Sandlin is a graduate of East Carolina University in Greenville,
North Carolina, where she received her Bachelor of Music Education
Degree in 1992, and her Masters of Music Education Degree in 1994.
She has been a band director in New Hanover County since August
In 2012, Mrs. Sandlin renewed her National Board Certification
and is currently the Past-President of the North Carolina Bandmasters
Association Eastern District. Mrs. Sandlin is a member of the
Wilmington Symphony Orchestra, where she plays Oboe and English
Horn, and also performs at area churches and community concerts.
has been the guest conductor with the New Hanover County All-County
Band, Wake County All-County Band, and NCBA Central District All-District
Sandlin's bands have received ratings of "Excellent" and
"Superior" at State Band Festivals, won first place at
the King's Dominion and Busch Garden's Music In The Parks Band Festivals,
and participated in New Hanover County's 1999-2008 productions of
"Best Foot Forward". Students under Mrs. Sandlin's direction
have placed in the New Hanover County All-County Bands, All-District
Bands, and All-State Honors Bands, as well as various summer band
camps, such as East Carolina University and the University of North
Carolina at Greensboro.
Sandlin was chosen by her peers as the recipient of the 2012 NCBA
Eastern District's "Award of Excellence".
6-8 Standard Course of Study
GOAL 1: The learner will sing, alone and with others,
a varied repertoire of music.
GOAL 2: The learner will play on instruments, alone
and with others, a varied repertoire of music.
GOAL 3: The learner will improvise melodies, variations,
GOAL 4: The learner will compose and arrange music
within specified guidelines.
GOAL 5: The learner will read and notate music.
GOAL 6: The learner will listen to, analyze, and describe
GOAL 7: The learner will evaluate music and music performances.
GOAL 8: The learner will understand relationships between
music, the other arts, and content areas outside the arts.
GOAL 9: The learner will understand music in relation
to history and culture.
following excerpts are from "Linking Music Learning to Reading
Instruction" by Dee Hansen and Elaine Bernstorf. This article
appeared in the March 2002 edition of the "Music Educators
educators struggle with the sometimes contradictory philosophies
of the study of music for its own sake versus the study of music
in support of other nonmusical skills. While reports such as James
Catterall's analysis of the Department of Education's National
Education Longitudinal Study of 1988 (NELS:88) imply that musical
learning has positive effects on mathematics and reading skills,
caution is advisable before overeagerly embracing this good news.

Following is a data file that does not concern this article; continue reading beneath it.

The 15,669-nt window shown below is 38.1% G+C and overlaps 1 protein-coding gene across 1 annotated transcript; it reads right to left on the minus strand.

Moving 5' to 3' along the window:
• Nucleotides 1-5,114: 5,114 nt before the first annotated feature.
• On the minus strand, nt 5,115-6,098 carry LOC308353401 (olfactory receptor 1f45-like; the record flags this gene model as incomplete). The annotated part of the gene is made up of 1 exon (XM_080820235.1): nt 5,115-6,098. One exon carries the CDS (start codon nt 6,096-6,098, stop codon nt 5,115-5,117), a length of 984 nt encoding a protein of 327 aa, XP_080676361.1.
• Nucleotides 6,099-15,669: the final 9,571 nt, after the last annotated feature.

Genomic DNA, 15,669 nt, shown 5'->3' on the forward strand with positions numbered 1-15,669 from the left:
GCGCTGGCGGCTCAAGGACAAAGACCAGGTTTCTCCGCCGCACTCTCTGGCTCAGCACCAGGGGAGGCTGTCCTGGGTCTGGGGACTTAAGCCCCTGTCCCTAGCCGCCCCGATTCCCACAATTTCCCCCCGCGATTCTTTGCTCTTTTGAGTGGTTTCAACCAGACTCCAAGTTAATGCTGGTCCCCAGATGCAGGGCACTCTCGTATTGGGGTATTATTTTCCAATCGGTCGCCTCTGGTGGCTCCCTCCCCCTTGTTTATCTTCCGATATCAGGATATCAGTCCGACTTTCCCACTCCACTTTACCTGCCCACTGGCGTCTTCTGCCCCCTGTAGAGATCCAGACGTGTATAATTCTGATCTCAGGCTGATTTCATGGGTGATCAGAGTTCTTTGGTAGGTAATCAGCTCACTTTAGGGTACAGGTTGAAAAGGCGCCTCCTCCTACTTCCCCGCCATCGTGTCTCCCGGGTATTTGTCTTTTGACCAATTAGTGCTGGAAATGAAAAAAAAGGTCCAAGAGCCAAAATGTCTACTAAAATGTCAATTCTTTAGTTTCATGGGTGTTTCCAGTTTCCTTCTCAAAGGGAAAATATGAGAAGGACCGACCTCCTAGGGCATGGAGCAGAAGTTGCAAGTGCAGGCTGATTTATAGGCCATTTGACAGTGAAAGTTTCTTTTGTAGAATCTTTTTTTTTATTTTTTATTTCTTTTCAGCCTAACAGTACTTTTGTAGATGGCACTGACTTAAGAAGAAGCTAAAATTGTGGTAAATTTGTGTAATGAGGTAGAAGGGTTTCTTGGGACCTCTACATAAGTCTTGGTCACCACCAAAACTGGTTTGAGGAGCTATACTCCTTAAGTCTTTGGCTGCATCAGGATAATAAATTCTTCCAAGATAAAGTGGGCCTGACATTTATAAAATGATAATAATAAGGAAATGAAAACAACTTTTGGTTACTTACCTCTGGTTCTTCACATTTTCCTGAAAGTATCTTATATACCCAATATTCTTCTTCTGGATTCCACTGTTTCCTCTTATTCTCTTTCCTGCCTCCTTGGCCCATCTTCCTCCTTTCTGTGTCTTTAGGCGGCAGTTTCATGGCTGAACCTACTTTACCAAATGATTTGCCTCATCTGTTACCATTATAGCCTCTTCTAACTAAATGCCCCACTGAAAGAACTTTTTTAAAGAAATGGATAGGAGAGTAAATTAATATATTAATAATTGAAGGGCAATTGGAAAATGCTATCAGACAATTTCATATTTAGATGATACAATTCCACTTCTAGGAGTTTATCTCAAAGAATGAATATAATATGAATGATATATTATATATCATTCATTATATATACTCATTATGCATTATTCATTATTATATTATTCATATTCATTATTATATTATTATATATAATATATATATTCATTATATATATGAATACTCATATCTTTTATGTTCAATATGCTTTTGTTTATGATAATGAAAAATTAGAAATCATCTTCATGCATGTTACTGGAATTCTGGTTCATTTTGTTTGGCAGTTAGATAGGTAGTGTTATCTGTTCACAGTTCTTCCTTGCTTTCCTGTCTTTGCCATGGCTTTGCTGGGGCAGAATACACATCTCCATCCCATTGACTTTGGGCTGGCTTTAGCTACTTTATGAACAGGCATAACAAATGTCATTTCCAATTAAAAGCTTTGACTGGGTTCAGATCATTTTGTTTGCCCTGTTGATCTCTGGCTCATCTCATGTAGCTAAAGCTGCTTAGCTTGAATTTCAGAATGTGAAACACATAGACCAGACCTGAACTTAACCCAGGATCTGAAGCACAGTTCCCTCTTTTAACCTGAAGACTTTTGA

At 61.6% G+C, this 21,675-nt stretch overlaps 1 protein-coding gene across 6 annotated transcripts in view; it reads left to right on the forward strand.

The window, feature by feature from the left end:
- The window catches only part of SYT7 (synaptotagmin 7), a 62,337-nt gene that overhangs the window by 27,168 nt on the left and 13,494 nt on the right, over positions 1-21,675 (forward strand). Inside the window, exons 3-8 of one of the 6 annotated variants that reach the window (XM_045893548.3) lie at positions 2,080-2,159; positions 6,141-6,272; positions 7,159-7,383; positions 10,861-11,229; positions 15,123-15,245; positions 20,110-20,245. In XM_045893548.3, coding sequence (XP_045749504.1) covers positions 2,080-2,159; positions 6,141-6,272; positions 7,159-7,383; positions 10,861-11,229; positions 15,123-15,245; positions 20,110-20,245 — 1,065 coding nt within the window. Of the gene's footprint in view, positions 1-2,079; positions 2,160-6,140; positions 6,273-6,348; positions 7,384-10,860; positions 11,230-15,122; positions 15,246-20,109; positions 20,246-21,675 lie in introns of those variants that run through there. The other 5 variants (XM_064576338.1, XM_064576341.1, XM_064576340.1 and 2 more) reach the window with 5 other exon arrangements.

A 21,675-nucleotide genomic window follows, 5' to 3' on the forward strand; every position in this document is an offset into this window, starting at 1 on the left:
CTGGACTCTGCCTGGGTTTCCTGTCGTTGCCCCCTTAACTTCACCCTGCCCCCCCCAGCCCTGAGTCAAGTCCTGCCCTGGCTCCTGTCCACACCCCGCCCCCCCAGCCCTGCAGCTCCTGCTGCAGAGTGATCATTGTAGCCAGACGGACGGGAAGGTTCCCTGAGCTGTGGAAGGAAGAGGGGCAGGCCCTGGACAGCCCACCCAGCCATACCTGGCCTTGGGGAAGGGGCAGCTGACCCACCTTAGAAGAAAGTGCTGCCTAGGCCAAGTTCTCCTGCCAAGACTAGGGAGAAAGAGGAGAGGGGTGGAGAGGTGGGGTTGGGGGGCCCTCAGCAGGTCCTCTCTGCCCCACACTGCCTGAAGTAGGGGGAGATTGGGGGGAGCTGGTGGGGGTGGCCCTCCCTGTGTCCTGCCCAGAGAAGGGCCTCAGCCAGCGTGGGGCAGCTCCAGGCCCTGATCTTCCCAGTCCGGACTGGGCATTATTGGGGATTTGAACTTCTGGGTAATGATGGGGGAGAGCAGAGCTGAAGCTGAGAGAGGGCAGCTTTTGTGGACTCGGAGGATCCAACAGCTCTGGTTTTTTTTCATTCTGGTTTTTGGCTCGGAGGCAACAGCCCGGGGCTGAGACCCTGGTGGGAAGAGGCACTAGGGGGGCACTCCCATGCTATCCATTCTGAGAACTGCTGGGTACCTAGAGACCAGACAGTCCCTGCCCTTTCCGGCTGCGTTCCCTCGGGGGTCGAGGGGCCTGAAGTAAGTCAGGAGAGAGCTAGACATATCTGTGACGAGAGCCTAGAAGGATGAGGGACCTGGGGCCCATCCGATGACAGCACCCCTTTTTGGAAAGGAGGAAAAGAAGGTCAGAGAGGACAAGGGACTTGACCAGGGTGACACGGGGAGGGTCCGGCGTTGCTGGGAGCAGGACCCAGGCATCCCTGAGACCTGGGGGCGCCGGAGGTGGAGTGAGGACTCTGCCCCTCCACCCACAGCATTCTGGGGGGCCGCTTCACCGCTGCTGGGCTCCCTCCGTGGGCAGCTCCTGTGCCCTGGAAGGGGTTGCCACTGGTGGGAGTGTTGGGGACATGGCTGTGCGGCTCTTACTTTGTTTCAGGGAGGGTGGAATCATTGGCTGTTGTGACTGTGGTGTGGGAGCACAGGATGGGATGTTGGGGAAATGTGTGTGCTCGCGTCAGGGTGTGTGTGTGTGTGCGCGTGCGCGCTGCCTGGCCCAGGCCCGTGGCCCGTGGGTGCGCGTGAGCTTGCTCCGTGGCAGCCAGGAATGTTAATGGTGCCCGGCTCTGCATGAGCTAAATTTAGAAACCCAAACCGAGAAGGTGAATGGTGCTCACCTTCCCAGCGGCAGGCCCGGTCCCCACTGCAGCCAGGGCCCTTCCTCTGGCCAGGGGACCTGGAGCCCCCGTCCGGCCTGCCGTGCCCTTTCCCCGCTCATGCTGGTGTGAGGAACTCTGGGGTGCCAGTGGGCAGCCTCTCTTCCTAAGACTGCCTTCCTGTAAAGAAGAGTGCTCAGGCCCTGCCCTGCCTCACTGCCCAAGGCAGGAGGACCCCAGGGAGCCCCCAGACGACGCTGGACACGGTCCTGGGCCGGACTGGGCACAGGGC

The "music-helps-you-do-English-and-math-better" philosophy
may miss the essential point of studying music. The study of music
for its own sake is an ideal that music educators work to preserve
through rich and comprehensive music education programs, but some
issues of school reform are making the realization of that ideal
a greater challenge than ever.
music programs could deprive students of kinesthetic, aural, oral,
visual, and emotional experiences that will ultimately bring the
written texts to life.
in music can be a particularly rich source of support for achieving
in music and the arts opens doors to a vast array of enlightening
influences and life-changing experiences that can contribute to
Lamb and Andrew Gregory fuond a high correlation between children's
ability to read and ability to discriminate pitches accurately.
researchers are have just begun to discover music as a whole-brain
following information is from the book "The Music and Literacy
Connection", Dee Hansen, Elaine Bernsdorf, Gayle M. Stuber,
pub. MENC, The National Association for Music Education.
Reaching Comprehension: Common Reading Strategies, Activities,
and Parallel Music Activities
the Main Idea
facts and details in narrative (stories) or expository (informational)
themes, melodies, or motifs through repeated rhythmic and melodic
patterns, tonal centers, etc.
the beginning, middle, and end of a story.
the form through repetition of cadential patterns, melodic
and rhythmic structure, phrase structure, climactic points,
information in a meaningful way through written or oral presentations.
compositional elements, discuss historical context, create an
original piece in the style of a given composer or style period.
and predict outcomes based on prior knowledge combined with
the effects of key changes or changes of modality, meter, style,
and tempo on existing music. Write a new ending or change the
affective elements in the music.
to create pictures in the mind about what the students have
read or studied and then communicate what they "see."
rehearse music, imagine elements of nature (birds soaring, a
thunderstorm, etc.) to transform note playing into the music
to stories by retelling, role-playing, drawing pictures, and
to and describe musical performance. Move to music, sight read
and reread for precision, improvise on an existing melodic or
meaning through written expression. Reread and write about a
story, or create a new story based on given story elements.
and arrange music. Reflect on evaluations of performances or
write about music in journals for persuasive writing assignments.
Kansas State Department of Education. 2000. Literacy Instruction
Now: Knowledge for Teachers Implementing State Standards (LINKS).